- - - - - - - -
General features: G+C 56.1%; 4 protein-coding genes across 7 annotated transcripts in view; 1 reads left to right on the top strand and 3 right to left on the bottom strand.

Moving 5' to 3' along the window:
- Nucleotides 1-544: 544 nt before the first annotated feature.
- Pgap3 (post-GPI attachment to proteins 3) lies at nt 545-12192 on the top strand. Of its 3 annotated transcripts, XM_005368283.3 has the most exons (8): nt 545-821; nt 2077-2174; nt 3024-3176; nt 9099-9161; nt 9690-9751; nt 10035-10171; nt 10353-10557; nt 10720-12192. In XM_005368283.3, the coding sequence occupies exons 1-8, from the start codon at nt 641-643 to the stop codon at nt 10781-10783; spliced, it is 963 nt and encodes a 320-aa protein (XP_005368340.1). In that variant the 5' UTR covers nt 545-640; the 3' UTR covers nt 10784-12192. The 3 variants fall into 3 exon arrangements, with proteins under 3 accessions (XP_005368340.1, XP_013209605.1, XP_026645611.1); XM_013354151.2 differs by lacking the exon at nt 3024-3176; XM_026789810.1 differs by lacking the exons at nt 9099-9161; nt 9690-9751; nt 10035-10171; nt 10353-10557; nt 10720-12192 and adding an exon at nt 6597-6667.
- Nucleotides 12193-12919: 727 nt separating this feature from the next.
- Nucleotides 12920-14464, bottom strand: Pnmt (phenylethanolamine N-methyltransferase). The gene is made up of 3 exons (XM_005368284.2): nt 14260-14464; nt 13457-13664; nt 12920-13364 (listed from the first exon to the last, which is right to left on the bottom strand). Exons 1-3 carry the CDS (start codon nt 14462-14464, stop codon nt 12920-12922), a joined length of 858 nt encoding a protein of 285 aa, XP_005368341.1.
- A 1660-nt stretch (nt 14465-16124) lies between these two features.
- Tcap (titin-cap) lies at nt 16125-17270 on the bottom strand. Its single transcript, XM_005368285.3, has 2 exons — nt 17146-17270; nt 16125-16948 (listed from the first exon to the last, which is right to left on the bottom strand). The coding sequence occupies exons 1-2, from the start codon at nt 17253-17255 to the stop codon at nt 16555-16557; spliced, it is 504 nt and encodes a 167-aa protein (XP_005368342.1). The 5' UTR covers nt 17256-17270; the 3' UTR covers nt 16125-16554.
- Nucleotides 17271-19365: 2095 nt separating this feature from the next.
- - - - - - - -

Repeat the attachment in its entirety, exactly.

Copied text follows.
General features: G+C 56.1%; 4 protein-coding genes across 7 annotated transcripts in view; 1 reads left to right on the top strand and 3 right to left on the bottom strand.

Moving 5' to 3' along the window:
- Nucleotides 1-544: 544 nt before the first annotated feature.
- Pgap3 (post-GPI attachment to proteins 3) lies at nt 545-12192 on the top strand. Of its 3 annotated transcripts, XM_005368283.3 has the most exons (8): nt 545-821; nt 2077-2174; nt 3024-3176; nt 9099-9161; nt 9690-9751; nt 10035-10171; nt 10353-10557; nt 10720-12192. In XM_005368283.3, the coding sequence occupies exons 1-8, from the start codon at nt 641-643 to the stop codon at nt 10781-10783; spliced, it is 963 nt and encodes a 320-aa protein (XP_005368340.1). In that variant the 5' UTR covers nt 545-640; the 3' UTR covers nt 10784-12192. The 3 variants fall into 3 exon arrangements, with proteins under 3 accessions (XP_005368340.1, XP_013209605.1, XP_026645611.1); XM_013354151.2 differs by lacking the exon at nt 3024-3176; XM_026789810.1 differs by lacking the exons at nt 9099-9161; nt 9690-9751; nt 10035-10171; nt 10353-10557; nt 10720-12192 and adding an exon at nt 6597-6667.
- Nucleotides 12193-12919: 727 nt separating this feature from the next.
- Nucleotides 12920-14464, bottom strand: Pnmt (phenylethanolamine N-methyltransferase). The gene is made up of 3 exons (XM_005368284.2): nt 14260-14464; nt 13457-13664; nt 12920-13364 (listed from the first exon to the last, which is right to left on the bottom strand). Exons 1-3 carry the CDS (start codon nt 14462-14464, stop codon nt 12920-12922), a joined length of 858 nt encoding a protein of 285 aa, XP_005368341.1.
- A 1660-nt stretch (nt 14465-16124) lies between these two features.
- Tcap (titin-cap) lies at nt 16125-17270 on the bottom strand. Its single transcript, XM_005368285.3, has 2 exons — nt 17146-17270; nt 16125-16948 (listed from the first exon to the last, which is right to left on the bottom strand). The coding sequence occupies exons 1-2, from the start codon at nt 17253-17255 to the stop codon at nt 16555-16557; spliced, it is 504 nt and encodes a 167-aa protein (XP_005368342.1). The 5' UTR covers nt 17256-17270; the 3' UTR covers nt 16125-16554.
- Nucleotides 17271-19365: 2095 nt separating this feature from the next.